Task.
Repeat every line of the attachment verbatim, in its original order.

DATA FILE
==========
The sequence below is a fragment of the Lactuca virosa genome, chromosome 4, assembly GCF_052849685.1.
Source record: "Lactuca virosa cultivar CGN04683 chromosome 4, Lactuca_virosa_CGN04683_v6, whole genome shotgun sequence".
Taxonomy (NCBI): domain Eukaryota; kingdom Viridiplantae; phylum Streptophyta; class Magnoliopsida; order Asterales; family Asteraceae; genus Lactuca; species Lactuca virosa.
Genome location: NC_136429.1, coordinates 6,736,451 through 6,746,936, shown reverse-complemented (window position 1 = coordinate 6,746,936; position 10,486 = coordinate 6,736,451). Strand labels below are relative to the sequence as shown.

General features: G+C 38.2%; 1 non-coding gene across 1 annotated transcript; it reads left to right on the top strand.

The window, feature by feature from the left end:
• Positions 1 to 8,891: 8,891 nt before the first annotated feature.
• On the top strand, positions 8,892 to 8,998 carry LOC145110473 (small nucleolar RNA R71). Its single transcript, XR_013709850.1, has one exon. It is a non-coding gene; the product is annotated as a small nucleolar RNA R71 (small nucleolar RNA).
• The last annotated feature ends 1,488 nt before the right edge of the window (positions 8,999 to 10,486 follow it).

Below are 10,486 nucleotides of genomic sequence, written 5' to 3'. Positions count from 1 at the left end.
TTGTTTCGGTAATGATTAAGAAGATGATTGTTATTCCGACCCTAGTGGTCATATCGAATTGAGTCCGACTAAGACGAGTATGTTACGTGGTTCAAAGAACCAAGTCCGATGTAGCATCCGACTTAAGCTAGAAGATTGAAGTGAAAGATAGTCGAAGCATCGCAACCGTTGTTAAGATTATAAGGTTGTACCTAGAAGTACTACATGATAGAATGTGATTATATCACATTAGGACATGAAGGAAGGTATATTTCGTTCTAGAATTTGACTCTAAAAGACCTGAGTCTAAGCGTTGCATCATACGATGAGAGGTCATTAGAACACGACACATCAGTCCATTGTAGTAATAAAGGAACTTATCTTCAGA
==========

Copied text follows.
The sequence below is a fragment of the Lactuca virosa genome, chromosome 4, assembly GCF_052849685.1.
Source record: "Lactuca virosa cultivar CGN04683 chromosome 4, Lactuca_virosa_CGN04683_v6, whole genome shotgun sequence".
Taxonomy (NCBI): domain Eukaryota; kingdom Viridiplantae; phylum Streptophyta; class Magnoliopsida; order Asterales; family Asteraceae; genus Lactuca; species Lactuca virosa.
Genome location: NC_136429.1, coordinates 6,736,451 through 6,746,936, shown reverse-complemented (window position 1 = coordinate 6,746,936; position 10,486 = coordinate 6,736,451). Strand labels below are relative to the sequence as shown.

General features: G+C 38.2%; 1 non-coding gene across 1 annotated transcript; it reads left to right on the top strand.

The window, feature by feature from the left end:
• Positions 1 to 8,891: 8,891 nt before the first annotated feature.
• On the top strand, positions 8,892 to 8,998 carry LOC145110473 (small nucleolar RNA R71). Its single transcript, XR_013709850.1, has one exon. It is a non-coding gene; the product is annotated as a small nucleolar RNA R71 (small nucleolar RNA).
• The last annotated feature ends 1,488 nt before the right edge of the window (positions 8,999 to 10,486 follow it).

Below are 10,486 nucleotides of genomic sequence, written 5' to 3'. Positions count from 1 at the left end.
TTGTTTCGGTAATGATTAAGAAGATGATTGTTATTCCGACCCTAGTGGTCATATCGAATTGAGTCCGACTAAGACGAGTATGTTACGTGGTTCAAAGAACCAAGTCCGATGTAGCATCCGACTTAAGCTAGAAGATTGAAGTGAAAGATAGTCGAAGCATCGCAACCGTTGTTAAGATTATAAGGTTGTACCTAGAAGTACTACATGATAGAATGTGATTATATCACATTAGGACATGAAGGAAGGTATATTTCGTTCTAGAATTTGACTCTAAAAGACCTGAGTCTAAGCGTTGCATCATACGATGAGAGGTCATTAGAACACGACACATCAGTCCATTGTAGTAATAAAGGAACTTATCTTCAGA